The Nigeria government, through the National Broadcasting Commission, has granted 17 provisional community broadcast licences to community development organizations across the six geo-political zones of Nigeria.
This was revealed yesterday at the Nicon Luxury Abuja by Emeka Mba, the Director General of the NBC, who addressed the Meeting of Community Broadcast Stakeholders.
Out of the 17 beneficiaries, South West got four (4), which was the highest. North West, North Central, South East, and South South had three (3) each while North East had just one (1).
The community development associations who made the final list include Dawanau market development association (Kano State, Agba Community Initiative (Benue State), Gelengu Community Development Association (Gombe State), Owerre-Nkoji Town Union (Imo State), EjuleNen Development Association (Ondo State) and Amassoma Information and Resource Centre (Bayelsa State).
Mr. Mba said the National Broadcasting Commission (NBC) was elated to see the long awaited commencement of Community Broadcasting, which is the third tier of broadcasting in Nigeria.
“Community broadcasting recognized by the African Charter on Broadcasting as the third tier of broadcasting, is a key agent of democratization for the highest level of government,” he said.
President Jonathan’s approval, even though well received by sector players, came five years after that the president promised the licencing of community radio in the country.
The President while giving the opening speech at the Africast 2010, first expressed that “the Federal Executive Council has considered and approved the guidelines proposed by the National Broadcasting Commission for the licensing of Community Radio in Nigeria”.
He also said that, “the Presidency has also devolved to the Commission, the power to consider and issue the licences without further recourse to the Presidency, provided such applicants have met all the conditions stipulated by law”.
Former President Olusegun Obasanjo was the first to experiment with community broadcasting in 2002 when he granted University of Lagos, the first campus radio licence. This was described as an educational community broadcast licence meant to be pilot for proper community broadcasting in Nigeria. Currently, close to 30 tertiary institutions have been granted Campus radio licences while only a few among them are actively broadcasting.
The struggle for community broadcasting started early 2000 by concerned community broadcasting advocates led by late Alfred Opubor, who was the first Professor of Communication in Nigeria.
In November 2003, the group began a nationwide campaign across Nigeria while placing community radio sector agenda on the tables of both the legislative and executive arm of government.
In April 2005, the initiative gave birth to the Nigeria Community Radio Coalition (NCRC), the umbrella body for community radio development activities in Nigeria.
Presently, the Coalition has within its fold about 500 organizations and individuals located in different parts of the country and the diaspora.
Mr. Akin Akingbulu, Executive Director of the Institute for Media and Society (IMESO) and Coordinator, NCRC while responding to the news, congratulated the Federal government and NBC for the achievement.
“As it is happening in other parts of the world, the introduction of community radio will bring positives to our country. It will, among other things, expand the pluralism of the media sector, cater to the large underserved sections of the population, and help to address the country’s development challenges at the grassroots,” he said.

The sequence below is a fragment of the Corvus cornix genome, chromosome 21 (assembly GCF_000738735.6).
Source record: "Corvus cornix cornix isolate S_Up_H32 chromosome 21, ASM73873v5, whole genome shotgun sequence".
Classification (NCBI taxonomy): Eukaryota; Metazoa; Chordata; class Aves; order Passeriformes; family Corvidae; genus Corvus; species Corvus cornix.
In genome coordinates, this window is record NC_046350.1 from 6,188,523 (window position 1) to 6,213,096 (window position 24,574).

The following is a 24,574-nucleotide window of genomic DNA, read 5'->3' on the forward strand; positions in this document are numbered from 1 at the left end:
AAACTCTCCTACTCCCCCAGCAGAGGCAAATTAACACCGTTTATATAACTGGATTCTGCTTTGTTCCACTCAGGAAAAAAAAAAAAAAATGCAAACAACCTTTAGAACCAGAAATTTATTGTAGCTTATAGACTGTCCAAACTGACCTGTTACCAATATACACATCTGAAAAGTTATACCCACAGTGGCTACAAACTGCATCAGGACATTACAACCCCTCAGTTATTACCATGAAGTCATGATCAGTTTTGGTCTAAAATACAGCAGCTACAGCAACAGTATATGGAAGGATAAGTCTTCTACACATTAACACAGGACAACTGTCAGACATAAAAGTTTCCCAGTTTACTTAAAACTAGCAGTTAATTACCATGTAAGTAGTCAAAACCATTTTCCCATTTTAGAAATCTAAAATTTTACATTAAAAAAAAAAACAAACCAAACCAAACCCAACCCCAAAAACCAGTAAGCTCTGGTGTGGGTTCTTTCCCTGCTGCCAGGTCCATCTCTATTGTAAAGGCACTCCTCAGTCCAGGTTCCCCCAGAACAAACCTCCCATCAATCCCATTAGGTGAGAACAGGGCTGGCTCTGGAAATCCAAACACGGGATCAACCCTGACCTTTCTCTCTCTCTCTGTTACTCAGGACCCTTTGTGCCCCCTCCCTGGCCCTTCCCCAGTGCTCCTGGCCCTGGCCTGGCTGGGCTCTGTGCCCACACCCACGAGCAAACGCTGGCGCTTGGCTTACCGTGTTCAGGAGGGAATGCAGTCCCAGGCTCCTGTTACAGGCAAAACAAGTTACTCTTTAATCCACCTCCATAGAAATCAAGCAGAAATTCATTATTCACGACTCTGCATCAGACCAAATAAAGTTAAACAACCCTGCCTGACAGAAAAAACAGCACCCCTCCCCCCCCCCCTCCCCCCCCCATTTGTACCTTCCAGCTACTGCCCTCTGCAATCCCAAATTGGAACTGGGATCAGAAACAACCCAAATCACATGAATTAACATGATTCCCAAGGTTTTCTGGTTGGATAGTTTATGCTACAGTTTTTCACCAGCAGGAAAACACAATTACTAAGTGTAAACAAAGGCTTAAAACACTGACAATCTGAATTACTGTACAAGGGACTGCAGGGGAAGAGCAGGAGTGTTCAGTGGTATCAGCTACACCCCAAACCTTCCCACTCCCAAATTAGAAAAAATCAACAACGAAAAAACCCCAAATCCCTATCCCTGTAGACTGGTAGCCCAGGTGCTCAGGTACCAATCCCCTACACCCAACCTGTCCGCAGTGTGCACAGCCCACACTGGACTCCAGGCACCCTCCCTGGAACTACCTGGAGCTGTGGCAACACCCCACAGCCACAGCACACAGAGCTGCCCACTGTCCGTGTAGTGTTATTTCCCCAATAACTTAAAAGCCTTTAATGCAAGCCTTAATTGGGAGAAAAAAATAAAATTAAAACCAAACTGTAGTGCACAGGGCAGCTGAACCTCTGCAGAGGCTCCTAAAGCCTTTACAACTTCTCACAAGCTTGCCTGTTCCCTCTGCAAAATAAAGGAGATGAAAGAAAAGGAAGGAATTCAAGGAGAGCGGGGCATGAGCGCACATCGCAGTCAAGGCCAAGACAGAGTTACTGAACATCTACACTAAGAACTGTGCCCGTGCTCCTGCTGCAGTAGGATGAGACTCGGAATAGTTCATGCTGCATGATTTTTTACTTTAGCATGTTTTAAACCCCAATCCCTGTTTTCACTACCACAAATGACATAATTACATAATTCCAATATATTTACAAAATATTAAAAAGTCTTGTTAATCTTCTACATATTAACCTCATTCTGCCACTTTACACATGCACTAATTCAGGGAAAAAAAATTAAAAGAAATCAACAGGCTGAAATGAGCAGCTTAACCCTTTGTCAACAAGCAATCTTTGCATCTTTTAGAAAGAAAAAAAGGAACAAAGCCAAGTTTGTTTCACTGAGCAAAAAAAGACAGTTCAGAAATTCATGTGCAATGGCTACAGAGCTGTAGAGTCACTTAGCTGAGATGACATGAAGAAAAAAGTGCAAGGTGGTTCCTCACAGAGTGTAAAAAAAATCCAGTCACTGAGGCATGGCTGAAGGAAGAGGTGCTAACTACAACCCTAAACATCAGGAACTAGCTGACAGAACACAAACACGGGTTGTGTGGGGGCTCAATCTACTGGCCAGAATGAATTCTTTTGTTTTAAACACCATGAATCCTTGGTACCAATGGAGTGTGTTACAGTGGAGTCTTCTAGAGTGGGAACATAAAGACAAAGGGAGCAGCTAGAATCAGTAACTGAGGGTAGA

There is however controversy over the number of licences given.
Earlier reports said only 12 communities were to be given licences. However, PREMIUM TIMES gathered from a reliable source that some officials of the NBC were pressured by influential personalities to raise the number to 17.
The source said, “We were shocked to find out that 5 of the initial 12 communities recommended by NCRC had been substituted by officials at the NBC. It took the intervention of the Emeka Mba, Director General of National Broadcasting Commission to reinstate them back when members of the Coalition visited him at his office in Abuja”.
Some officials also are said to be pushing for N50, 000 as application fee, and N1 million as an annual licencing fee.
List of Organizations offered Provisional Community Broadcast Licence.
|S/N||Zone||Name of Community||Name of Association||Local Government Area||State|
|1||North West||Dawanau||Dawanau Market Development||Dawanau Tofa||Kano|
|Gidan Jatau||Bayintrung Community Development Association||Zango-Kataf||Kaduna|
|??||Bright Capacity Initiative Community Enhancement||Gwandu||Kebbi|
|2||North Central||Oju Igede||Agba Community Initiative||Oju||Benue|
|Igbomina||Isin Community Radio Initiative||Irepodun||Kwara|
|??||Lavun Radio Awareness Initiative||Kutigi||Niger|
|3||North East||Gelengu||Gelengu Community Radio Development Association||Balanga||Gombe|
|4||South East||Owerre-Nkwoji||Owerre-Nkoji Town Union||Nkwerre||Imo|
|Uroshi||Uroshi Community Association||Igbo Eze North||Enugu|
|??||Michael Okpara University||Umudike||Abia|
|5||South West||Ikale-EjuleNen||EjuleNen Development Association||Okitipupa||Ondo|
|Iwoye-Ketu||Iwoye Ketu Community Association||Imeko/Afon||Ogun|
|??||Ekimogun Community Foundation||Ondo||Ondo|
|??||Integrated Community Initiative Centre||Ogijo||Ogun|
|6||South South||Kpor||Feefeelo Information and Resource Centre||Gokana||Rivers|
|Amassoma||Amassoma Information and Resource Centre||Southern Ijaw||Bayelsa|